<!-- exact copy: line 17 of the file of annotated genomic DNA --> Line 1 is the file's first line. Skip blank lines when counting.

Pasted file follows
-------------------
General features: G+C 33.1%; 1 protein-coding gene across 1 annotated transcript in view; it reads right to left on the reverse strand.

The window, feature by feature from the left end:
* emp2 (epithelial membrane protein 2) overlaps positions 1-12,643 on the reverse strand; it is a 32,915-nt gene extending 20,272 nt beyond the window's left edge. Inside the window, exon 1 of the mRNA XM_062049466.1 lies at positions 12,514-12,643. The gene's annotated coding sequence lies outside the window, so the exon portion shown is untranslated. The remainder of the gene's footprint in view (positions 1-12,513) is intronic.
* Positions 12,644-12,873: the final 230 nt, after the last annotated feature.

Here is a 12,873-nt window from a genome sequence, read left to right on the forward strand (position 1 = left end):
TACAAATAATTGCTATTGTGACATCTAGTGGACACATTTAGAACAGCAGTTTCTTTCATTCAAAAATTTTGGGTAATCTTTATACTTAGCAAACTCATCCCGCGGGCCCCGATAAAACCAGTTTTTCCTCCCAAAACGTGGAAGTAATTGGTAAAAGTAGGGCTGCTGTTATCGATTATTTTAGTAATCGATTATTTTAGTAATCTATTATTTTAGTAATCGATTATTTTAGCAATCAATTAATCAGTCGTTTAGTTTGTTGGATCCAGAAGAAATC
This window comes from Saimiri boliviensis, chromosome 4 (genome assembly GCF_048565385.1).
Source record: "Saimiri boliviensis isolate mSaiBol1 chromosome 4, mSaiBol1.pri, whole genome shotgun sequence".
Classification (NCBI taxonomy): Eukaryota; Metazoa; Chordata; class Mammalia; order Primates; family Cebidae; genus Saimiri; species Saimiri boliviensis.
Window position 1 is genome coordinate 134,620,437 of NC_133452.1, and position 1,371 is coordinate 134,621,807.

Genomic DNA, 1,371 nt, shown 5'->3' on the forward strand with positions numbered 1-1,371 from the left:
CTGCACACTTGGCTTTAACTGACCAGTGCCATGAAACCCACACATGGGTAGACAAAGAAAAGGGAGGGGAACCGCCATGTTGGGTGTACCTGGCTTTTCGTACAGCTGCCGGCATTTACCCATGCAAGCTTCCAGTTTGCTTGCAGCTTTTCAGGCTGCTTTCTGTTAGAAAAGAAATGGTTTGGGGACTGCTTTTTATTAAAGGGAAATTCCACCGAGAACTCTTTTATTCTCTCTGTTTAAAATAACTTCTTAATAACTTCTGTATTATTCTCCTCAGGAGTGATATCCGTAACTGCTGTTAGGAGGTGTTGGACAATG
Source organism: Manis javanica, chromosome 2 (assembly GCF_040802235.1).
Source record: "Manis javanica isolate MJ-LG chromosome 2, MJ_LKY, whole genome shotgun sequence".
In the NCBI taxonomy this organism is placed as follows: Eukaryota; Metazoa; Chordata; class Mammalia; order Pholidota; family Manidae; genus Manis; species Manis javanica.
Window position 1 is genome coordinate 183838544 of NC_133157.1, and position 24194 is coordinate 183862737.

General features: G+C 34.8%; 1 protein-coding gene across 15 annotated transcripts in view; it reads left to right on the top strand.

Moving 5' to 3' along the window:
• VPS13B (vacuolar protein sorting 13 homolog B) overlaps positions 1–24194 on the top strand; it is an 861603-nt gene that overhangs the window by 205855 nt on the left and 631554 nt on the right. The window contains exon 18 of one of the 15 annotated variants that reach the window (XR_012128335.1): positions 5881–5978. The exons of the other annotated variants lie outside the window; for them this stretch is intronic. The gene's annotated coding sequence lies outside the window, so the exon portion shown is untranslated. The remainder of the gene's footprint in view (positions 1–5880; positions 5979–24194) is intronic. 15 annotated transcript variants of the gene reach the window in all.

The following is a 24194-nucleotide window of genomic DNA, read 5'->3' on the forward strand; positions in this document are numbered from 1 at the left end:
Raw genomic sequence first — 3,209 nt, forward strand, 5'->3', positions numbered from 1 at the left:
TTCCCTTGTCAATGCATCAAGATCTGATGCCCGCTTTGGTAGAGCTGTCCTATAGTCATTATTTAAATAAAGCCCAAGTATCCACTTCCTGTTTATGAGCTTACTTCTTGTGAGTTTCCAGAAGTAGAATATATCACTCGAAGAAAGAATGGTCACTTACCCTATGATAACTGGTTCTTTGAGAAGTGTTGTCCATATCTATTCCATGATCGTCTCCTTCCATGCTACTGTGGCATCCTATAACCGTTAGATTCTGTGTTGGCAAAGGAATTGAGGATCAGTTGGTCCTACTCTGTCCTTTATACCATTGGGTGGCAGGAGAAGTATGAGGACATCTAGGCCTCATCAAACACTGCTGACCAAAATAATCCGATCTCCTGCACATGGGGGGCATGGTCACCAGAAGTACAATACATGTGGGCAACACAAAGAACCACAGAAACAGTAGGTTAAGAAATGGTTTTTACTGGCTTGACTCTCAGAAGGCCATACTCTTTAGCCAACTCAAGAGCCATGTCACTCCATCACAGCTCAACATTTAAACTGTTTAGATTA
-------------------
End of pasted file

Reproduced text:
General features: G+C 34.8%; 1 protein-coding gene across 15 annotated transcripts in view; it reads left to right on the top strand.